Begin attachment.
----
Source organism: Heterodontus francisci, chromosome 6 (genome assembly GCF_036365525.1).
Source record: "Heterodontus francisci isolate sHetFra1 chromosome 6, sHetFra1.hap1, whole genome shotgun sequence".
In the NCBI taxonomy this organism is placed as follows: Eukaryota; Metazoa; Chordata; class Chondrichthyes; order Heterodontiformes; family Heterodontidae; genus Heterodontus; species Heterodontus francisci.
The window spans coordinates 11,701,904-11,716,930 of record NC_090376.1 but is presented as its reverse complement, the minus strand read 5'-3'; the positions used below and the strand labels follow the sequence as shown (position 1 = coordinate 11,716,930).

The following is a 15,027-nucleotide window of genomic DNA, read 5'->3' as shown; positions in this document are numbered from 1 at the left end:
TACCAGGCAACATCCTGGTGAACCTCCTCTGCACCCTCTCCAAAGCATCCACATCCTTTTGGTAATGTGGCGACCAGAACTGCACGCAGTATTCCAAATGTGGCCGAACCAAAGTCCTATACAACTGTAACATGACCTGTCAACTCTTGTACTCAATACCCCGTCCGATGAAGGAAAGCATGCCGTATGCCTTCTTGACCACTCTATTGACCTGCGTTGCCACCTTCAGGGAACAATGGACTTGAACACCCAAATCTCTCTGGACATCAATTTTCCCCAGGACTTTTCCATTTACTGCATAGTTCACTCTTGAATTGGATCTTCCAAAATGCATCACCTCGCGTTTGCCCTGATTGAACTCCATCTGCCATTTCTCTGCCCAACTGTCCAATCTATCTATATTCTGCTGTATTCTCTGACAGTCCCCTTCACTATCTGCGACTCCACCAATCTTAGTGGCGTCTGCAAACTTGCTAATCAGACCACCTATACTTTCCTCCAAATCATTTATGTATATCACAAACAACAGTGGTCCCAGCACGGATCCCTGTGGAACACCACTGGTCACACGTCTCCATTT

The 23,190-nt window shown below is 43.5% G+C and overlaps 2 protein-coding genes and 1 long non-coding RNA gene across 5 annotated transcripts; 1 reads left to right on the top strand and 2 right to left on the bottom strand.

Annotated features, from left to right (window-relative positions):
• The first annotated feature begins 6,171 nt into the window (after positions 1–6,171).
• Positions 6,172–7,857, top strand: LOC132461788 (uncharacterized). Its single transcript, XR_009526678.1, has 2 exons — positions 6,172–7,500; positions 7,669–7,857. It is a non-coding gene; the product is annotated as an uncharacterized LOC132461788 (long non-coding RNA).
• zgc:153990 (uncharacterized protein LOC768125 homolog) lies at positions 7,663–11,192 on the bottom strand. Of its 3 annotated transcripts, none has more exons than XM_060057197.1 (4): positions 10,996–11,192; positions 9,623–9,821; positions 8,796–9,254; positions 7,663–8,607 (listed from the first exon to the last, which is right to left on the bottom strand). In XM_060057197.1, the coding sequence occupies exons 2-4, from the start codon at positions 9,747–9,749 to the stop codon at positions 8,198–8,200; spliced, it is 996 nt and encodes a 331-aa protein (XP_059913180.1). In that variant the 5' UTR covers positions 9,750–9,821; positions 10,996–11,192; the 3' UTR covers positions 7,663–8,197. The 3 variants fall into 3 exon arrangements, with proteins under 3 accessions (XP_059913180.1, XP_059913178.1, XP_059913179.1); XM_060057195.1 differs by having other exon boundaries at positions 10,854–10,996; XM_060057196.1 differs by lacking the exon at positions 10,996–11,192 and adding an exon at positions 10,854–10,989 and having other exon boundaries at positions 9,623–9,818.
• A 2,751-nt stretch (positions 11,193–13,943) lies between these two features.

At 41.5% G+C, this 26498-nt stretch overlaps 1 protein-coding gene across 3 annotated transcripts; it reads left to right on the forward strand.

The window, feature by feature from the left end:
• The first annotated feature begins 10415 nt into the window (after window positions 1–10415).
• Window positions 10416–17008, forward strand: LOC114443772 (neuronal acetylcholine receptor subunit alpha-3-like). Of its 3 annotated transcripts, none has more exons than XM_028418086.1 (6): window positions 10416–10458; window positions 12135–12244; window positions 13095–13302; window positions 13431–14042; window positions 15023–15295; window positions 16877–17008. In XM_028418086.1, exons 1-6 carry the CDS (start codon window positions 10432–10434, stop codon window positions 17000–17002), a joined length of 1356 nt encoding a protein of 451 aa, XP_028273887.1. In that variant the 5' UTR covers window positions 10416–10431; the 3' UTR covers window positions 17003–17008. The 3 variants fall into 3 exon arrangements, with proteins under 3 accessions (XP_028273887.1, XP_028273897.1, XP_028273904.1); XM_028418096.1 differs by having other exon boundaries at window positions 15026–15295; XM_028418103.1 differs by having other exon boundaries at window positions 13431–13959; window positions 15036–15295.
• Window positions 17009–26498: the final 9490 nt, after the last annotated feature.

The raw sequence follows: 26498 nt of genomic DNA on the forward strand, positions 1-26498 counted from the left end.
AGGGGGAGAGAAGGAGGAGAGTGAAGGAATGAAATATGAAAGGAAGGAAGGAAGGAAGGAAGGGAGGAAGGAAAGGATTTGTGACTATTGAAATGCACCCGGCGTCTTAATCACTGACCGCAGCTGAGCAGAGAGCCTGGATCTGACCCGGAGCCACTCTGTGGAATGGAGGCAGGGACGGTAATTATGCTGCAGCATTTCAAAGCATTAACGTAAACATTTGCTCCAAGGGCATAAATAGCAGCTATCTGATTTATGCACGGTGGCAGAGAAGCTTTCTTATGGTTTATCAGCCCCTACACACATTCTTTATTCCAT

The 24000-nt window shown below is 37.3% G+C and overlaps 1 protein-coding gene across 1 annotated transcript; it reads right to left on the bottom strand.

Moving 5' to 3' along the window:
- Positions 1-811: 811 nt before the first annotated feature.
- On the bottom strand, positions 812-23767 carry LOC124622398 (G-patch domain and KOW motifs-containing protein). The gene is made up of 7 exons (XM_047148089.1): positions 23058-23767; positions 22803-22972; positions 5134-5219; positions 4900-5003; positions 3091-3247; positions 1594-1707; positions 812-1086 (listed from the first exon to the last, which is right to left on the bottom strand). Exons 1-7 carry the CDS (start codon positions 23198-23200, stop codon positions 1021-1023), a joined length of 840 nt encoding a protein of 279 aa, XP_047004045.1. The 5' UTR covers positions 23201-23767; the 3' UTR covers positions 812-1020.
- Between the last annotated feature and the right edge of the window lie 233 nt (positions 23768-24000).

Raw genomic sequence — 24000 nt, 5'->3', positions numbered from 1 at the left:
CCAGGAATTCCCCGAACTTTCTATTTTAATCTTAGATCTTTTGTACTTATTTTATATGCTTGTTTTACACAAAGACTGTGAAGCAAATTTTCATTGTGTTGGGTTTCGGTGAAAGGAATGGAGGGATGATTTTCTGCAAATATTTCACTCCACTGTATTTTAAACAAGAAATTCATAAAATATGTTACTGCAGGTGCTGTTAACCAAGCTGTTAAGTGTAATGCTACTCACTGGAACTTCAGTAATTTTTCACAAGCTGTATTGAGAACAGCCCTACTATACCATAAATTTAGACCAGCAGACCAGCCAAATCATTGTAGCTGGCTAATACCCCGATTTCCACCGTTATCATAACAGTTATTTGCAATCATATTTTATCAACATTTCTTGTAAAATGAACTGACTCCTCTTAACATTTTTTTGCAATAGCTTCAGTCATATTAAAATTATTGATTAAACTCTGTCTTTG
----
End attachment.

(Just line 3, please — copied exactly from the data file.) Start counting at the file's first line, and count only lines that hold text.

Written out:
In the NCBI taxonomy this organism is placed as follows: Eukaryota; Metazoa; Chordata; class Chondrichthyes; order Heterodontiformes; family Heterodontidae; genus Heterodontus; species Heterodontus francisci.